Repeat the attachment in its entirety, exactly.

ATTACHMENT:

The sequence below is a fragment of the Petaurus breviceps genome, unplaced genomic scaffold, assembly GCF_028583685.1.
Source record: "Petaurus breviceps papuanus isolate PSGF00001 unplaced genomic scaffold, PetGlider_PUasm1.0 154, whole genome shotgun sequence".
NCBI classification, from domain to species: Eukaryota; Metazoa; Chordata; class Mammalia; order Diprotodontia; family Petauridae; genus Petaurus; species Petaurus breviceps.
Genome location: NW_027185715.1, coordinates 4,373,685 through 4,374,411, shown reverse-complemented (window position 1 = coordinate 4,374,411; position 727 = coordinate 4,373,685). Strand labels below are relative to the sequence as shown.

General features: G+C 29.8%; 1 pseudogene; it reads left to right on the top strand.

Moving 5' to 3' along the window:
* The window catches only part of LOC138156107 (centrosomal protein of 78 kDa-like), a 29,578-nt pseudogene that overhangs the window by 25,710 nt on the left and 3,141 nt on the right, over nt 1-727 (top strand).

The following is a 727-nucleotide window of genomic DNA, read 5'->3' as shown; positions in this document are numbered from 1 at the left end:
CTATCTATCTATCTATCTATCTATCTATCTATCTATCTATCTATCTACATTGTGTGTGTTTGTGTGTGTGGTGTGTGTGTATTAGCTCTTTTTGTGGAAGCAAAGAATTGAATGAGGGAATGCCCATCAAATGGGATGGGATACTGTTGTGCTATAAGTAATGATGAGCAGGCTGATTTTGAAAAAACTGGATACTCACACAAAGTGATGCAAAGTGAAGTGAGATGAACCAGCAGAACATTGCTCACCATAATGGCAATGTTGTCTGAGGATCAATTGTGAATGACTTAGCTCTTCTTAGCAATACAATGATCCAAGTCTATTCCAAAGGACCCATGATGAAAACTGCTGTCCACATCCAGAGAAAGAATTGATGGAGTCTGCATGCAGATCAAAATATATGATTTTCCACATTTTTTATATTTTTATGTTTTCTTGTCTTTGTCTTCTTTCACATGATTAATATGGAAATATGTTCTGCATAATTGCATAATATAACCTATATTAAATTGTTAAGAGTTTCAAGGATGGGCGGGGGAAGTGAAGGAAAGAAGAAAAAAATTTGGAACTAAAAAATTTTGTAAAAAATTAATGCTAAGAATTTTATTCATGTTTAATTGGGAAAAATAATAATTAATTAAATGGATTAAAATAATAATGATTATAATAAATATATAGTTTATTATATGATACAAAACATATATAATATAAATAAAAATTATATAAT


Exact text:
The sequence below is a fragment of the Petaurus breviceps genome, unplaced genomic scaffold, assembly GCF_028583685.1.
Source record: "Petaurus breviceps papuanus isolate PSGF00001 unplaced genomic scaffold, PetGlider_PUasm1.0 154, whole genome shotgun sequence".
NCBI classification, from domain to species: Eukaryota; Metazoa; Chordata; class Mammalia; order Diprotodontia; family Petauridae; genus Petaurus; species Petaurus breviceps.
Genome location: NW_027185715.1, coordinates 4,373,685 through 4,374,411, shown reverse-complemented (window position 1 = coordinate 4,374,411; position 727 = coordinate 4,373,685). Strand labels below are relative to the sequence as shown.

General features: G+C 29.8%; 1 pseudogene; it reads left to right on the top strand.

Moving 5' to 3' along the window:
* The window catches only part of LOC138156107 (centrosomal protein of 78 kDa-like), a 29,578-nt pseudogene that overhangs the window by 25,710 nt on the left and 3,141 nt on the right, over nt 1-727 (top strand).

The following is a 727-nucleotide window of genomic DNA, read 5'->3' as shown; positions in this document are numbered from 1 at the left end:
CTATCTATCTATCTATCTATCTATCTATCTATCTATCTATCTATCTACATTGTGTGTGTTTGTGTGTGTGGTGTGTGTGTATTAGCTCTTTTTGTGGAAGCAAAGAATTGAATGAGGGAATGCCCATCAAATGGGATGGGATACTGTTGTGCTATAAGTAATGATGAGCAGGCTGATTTTGAAAAAACTGGATACTCACACAAAGTGATGCAAAGTGAAGTGAGATGAACCAGCAGAACATTGCTCACCATAATGGCAATGTTGTCTGAGGATCAATTGTGAATGACTTAGCTCTTCTTAGCAATACAATGATCCAAGTCTATTCCAAAGGACCCATGATGAAAACTGCTGTCCACATCCAGAGAAAGAATTGATGGAGTCTGCATGCAGATCAAAATATATGATTTTCCACATTTTTTATATTTTTATGTTTTCTTGTCTTTGTCTTCTTTCACATGATTAATATGGAAATATGTTCTGCATAATTGCATAATATAACCTATATTAAATTGTTAAGAGTTTCAAGGATGGGCGGGGGAAGTGAAGGAAAGAAGAAAAAAATTTGGAACTAAAAAATTTTGTAAAAAATTAATGCTAAGAATTTTATTCATGTTTAATTGGGAAAAATAATAATTAATTAAATGGATTAAAATAATAATGATTATAATAAATATATAGTTTATTATATGATACAAAACATATATAATATAAATAAAAATTATATAAT